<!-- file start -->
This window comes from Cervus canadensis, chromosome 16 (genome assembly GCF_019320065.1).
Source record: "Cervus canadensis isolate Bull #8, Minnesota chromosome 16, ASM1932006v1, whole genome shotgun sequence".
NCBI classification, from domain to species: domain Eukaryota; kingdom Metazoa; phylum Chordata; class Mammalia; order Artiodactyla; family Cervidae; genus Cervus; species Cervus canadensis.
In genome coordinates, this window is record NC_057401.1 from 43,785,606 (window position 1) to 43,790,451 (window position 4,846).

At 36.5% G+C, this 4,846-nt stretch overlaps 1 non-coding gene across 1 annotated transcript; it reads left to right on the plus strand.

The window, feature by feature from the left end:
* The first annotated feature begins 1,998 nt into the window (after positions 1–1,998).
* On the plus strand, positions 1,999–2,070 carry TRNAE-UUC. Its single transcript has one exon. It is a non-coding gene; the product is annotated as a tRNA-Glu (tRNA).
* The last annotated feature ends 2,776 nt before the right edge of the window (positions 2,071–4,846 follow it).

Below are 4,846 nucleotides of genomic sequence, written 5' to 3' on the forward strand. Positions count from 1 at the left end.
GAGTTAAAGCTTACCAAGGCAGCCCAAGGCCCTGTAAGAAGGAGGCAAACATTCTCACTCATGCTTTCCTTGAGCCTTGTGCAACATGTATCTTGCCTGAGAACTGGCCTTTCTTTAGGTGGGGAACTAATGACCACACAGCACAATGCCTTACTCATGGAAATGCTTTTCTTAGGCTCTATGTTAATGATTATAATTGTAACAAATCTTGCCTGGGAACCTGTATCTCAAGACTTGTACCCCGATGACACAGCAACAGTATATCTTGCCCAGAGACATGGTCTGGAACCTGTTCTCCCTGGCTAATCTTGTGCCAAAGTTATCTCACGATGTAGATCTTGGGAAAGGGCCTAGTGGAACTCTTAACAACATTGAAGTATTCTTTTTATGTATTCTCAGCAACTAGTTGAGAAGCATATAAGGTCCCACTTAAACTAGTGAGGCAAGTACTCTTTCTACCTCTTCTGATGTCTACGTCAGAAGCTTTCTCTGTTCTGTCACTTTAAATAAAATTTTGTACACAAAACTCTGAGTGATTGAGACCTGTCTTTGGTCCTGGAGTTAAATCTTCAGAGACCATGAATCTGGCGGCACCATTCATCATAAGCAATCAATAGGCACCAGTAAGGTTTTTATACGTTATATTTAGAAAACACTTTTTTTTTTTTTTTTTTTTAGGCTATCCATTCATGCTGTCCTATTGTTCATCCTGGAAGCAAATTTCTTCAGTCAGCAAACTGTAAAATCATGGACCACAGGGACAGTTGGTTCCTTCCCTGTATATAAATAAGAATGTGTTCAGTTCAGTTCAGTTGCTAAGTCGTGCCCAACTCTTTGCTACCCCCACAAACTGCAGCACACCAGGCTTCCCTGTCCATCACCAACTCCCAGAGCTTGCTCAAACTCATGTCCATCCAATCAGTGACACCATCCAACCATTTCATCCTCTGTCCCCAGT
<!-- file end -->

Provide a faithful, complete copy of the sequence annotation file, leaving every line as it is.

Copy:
This window comes from Cervus canadensis, chromosome 16 (genome assembly GCF_019320065.1).
Source record: "Cervus canadensis isolate Bull #8, Minnesota chromosome 16, ASM1932006v1, whole genome shotgun sequence".
NCBI classification, from domain to species: domain Eukaryota; kingdom Metazoa; phylum Chordata; class Mammalia; order Artiodactyla; family Cervidae; genus Cervus; species Cervus canadensis.
In genome coordinates, this window is record NC_057401.1 from 43,785,606 (window position 1) to 43,790,451 (window position 4,846).

At 36.5% G+C, this 4,846-nt stretch overlaps 1 non-coding gene across 1 annotated transcript; it reads left to right on the plus strand.

The window, feature by feature from the left end:
* The first annotated feature begins 1,998 nt into the window (after positions 1–1,998).
* On the plus strand, positions 1,999–2,070 carry TRNAE-UUC. Its single transcript has one exon. It is a non-coding gene; the product is annotated as a tRNA-Glu (tRNA).
* The last annotated feature ends 2,776 nt before the right edge of the window (positions 2,071–4,846 follow it).

Below are 4,846 nucleotides of genomic sequence, written 5' to 3' on the forward strand. Positions count from 1 at the left end.
GAGTTAAAGCTTACCAAGGCAGCCCAAGGCCCTGTAAGAAGGAGGCAAACATTCTCACTCATGCTTTCCTTGAGCCTTGTGCAACATGTATCTTGCCTGAGAACTGGCCTTTCTTTAGGTGGGGAACTAATGACCACACAGCACAATGCCTTACTCATGGAAATGCTTTTCTTAGGCTCTATGTTAATGATTATAATTGTAACAAATCTTGCCTGGGAACCTGTATCTCAAGACTTGTACCCCGATGACACAGCAACAGTATATCTTGCCCAGAGACATGGTCTGGAACCTGTTCTCCCTGGCTAATCTTGTGCCAAAGTTATCTCACGATGTAGATCTTGGGAAAGGGCCTAGTGGAACTCTTAACAACATTGAAGTATTCTTTTTATGTATTCTCAGCAACTAGTTGAGAAGCATATAAGGTCCCACTTAAACTAGTGAGGCAAGTACTCTTTCTACCTCTTCTGATGTCTACGTCAGAAGCTTTCTCTGTTCTGTCACTTTAAATAAAATTTTGTACACAAAACTCTGAGTGATTGAGACCTGTCTTTGGTCCTGGAGTTAAATCTTCAGAGACCATGAATCTGGCGGCACCATTCATCATAAGCAATCAATAGGCACCAGTAAGGTTTTTATACGTTATATTTAGAAAACACTTTTTTTTTTTTTTTTTTTTAGGCTATCCATTCATGCTGTCCTATTGTTCATCCTGGAAGCAAATTTCTTCAGTCAGCAAACTGTAAAATCATGGACCACAGGGACAGTTGGTTCCTTCCCTGTATATAAATAAGAATGTGTTCAGTTCAGTTCAGTTGCTAAGTCGTGCCCAACTCTTTGCTACCCCCACAAACTGCAGCACACCAGGCTTCCCTGTCCATCACCAACTCCCAGAGCTTGCTCAAACTCATGTCCATCCAATCAGTGACACCATCCAACCATTTCATCCTCTGTCCCCAGT